Documenting the Coming Singularity

Wednesday, January 14, 2009

Grandma, what big eyes you have - Telescope the size of Earth - January 13 2009

Radio telescopes around the world will join forces this week to carry out a unique observation of three quasars, distant galaxies powered by super-massive black holes at their cores.

The nearly continuous 33-hour observation will be conducted on Jan 15-16 as part of a demonstration at the opening event for the International Year of Astronomy 2009 (IYA 2009) in Paris.

17 telescopes in Asia, Australia, Europe, North America and South America, including several operated from The University of Manchester’s Jodrell Bank Observatory, will take part in the mammoth project.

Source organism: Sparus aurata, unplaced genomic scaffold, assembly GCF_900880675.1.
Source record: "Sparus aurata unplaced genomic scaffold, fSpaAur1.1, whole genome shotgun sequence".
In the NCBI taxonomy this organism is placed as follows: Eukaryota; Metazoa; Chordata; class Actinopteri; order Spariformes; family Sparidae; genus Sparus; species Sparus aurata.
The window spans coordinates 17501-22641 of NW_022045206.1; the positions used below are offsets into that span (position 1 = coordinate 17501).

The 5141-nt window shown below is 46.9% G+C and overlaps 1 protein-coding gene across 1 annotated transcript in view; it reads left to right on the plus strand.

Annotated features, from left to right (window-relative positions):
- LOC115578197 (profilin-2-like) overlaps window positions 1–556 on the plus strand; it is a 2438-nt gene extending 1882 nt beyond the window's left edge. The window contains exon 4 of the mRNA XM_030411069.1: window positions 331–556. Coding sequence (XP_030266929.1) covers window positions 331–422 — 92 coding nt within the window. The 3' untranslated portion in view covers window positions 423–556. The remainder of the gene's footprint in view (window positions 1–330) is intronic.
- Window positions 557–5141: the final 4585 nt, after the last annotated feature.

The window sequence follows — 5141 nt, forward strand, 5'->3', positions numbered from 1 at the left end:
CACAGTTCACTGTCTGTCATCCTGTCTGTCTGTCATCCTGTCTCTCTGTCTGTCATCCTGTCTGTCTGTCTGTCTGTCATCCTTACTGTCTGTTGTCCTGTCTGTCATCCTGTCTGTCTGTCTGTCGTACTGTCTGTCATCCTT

Arpad Szomoru, Head of Technical Operations and R&D at the Joint Institute for VLBI in Europe (JIVE) noted, "The unique aspect of these observations is that telescopes located all around the globe will be brought together to work in real-time as a single gigantic instrument."

Using an astronomical technique called electronic, real-time Very Long Baseline Interferometry, or e-VLBI, participating telescopes will observe the same object simultaneously. Data from each telescope will be streamed across the globe through high-speed optical networks to a purpose-built supercomputer at JIVE in the Netherlands. This machine acts as the focus of the giant distributed telescope, the largest real-time telescope ever, combining the signals collected from instruments across the world.

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